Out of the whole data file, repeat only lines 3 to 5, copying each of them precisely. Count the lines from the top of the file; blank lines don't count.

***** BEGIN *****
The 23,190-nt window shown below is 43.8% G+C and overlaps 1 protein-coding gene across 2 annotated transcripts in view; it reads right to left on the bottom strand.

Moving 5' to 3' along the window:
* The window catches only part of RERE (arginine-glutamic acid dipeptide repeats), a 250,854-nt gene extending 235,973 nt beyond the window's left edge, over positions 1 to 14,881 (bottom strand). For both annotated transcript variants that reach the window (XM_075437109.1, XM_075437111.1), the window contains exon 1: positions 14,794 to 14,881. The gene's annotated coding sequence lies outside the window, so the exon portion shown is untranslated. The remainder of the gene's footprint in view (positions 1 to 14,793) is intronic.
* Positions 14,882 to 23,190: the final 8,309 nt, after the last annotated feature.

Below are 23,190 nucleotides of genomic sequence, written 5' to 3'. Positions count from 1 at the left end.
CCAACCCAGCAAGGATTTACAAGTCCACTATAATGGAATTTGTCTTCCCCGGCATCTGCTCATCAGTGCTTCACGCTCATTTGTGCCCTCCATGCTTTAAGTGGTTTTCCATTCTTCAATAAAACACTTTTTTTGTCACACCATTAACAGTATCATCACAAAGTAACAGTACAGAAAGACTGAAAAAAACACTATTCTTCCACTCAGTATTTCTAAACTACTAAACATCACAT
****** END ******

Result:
* The window catches only part of RERE (arginine-glutamic acid dipeptide repeats), a 250,854-nt gene extending 235,973 nt beyond the window's left edge, over positions 1 to 14,881 (bottom strand). For both annotated transcript variants that reach the window (XM_075437109.1, XM_075437111.1), the window contains exon 1: positions 14,794 to 14,881. The gene's annotated coding sequence lies outside the window, so the exon portion shown is untranslated. The remainder of the gene's footprint in view (positions 1 to 14,793) is intronic.
* Positions 14,882 to 23,190: the final 8,309 nt, after the last annotated feature.

Below are 23,190 nucleotides of genomic sequence, written 5' to 3'. Positions count from 1 at the left end.